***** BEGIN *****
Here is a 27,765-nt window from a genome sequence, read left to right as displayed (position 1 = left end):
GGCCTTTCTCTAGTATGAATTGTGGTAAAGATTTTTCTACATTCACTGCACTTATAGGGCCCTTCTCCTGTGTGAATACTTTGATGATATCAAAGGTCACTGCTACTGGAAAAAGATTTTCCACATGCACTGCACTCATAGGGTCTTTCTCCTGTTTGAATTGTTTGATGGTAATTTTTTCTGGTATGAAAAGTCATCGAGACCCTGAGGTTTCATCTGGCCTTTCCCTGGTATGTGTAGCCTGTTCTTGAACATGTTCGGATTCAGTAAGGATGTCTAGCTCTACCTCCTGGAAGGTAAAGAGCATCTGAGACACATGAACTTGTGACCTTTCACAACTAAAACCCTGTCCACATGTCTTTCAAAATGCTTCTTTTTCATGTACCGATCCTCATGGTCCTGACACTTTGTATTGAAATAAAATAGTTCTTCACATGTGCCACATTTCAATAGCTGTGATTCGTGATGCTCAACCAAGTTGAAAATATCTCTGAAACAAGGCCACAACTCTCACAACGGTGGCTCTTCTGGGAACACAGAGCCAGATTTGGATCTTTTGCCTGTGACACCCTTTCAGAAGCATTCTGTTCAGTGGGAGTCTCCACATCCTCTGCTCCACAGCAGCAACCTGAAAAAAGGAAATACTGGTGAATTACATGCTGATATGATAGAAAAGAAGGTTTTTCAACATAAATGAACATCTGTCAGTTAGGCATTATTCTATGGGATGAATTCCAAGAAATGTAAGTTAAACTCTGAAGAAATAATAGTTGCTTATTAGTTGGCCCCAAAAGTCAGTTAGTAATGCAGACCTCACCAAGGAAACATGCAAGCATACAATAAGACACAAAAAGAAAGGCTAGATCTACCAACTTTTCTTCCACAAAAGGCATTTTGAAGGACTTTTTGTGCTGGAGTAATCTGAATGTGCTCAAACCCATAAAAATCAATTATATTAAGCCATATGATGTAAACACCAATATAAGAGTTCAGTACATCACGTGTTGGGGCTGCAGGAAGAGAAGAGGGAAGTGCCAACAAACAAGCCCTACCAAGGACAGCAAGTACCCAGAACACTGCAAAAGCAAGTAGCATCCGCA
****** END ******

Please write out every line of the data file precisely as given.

Here is a 27,765-nt window from a genome sequence, read left to right as displayed (position 1 = left end):
GGCCTTTCTCTAGTATGAATTGTGGTAAAGATTTTTCTACATTCACTGCACTTATAGGGCCCTTCTCCTGTGTGAATACTTTGATGATATCAAAGGTCACTGCTACTGGAAAAAGATTTTCCACATGCACTGCACTCATAGGGTCTTTCTCCTGTTTGAATTGTTTGATGGTAATTTTTTCTGGTATGAAAAGTCATCGAGACCCTGAGGTTTCATCTGGCCTTTCCCTGGTATGTGTAGCCTGTTCTTGAACATGTTCGGATTCAGTAAGGATGTCTAGCTCTACCTCCTGGAAGGTAAAGAGCATCTGAGACACATGAACTTGTGACCTTTCACAACTAAAACCCTGTCCACATGTCTTTCAAAATGCTTCTTTTTCATGTACCGATCCTCATGGTCCTGACACTTTGTATTGAAATAAAATAGTTCTTCACATGTGCCACATTTCAATAGCTGTGATTCGTGATGCTCAACCAAGTTGAAAATATCTCTGAAACAAGGCCACAACTCTCACAACGGTGGCTCTTCTGGGAACACAGAGCCAGATTTGGATCTTTTGCCTGTGACACCCTTTCAGAAGCATTCTGTTCAGTGGGAGTCTCCACATCCTCTGCTCCACAGCAGCAACCTGAAAAAAGGAAATACTGGTGAATTACATGCTGATATGATAGAAAAGAAGGTTTTTCAACATAAATGAACATCTGTCAGTTAGGCATTATTCTATGGGATGAATTCCAAGAAATGTAAGTTAAACTCTGAAGAAATAATAGTTGCTTATTAGTTGGCCCCAAAAGTCAGTTAGTAATGCAGACCTCACCAAGGAAACATGCAAGCATACAATAAGACACAAAAAGAAAGGCTAGATCTACCAACTTTTCTTCCACAAAAGGCATTTTGAAGGACTTTTTGTGCTGGAGTAATCTGAATGTGCTCAAACCCATAAAAATCAATTATATTAAGCCATATGATGTAAACACCAATATAAGAGTTCAGTACATCACGTGTTGGGGCTGCAGGAAGAGAAGAGGGAAGTGCCAACAAACAAGCCCTACCAAGGACAGCAAGTACCCAGAACACTGCAAAAGCAAGTAGCATCCGCA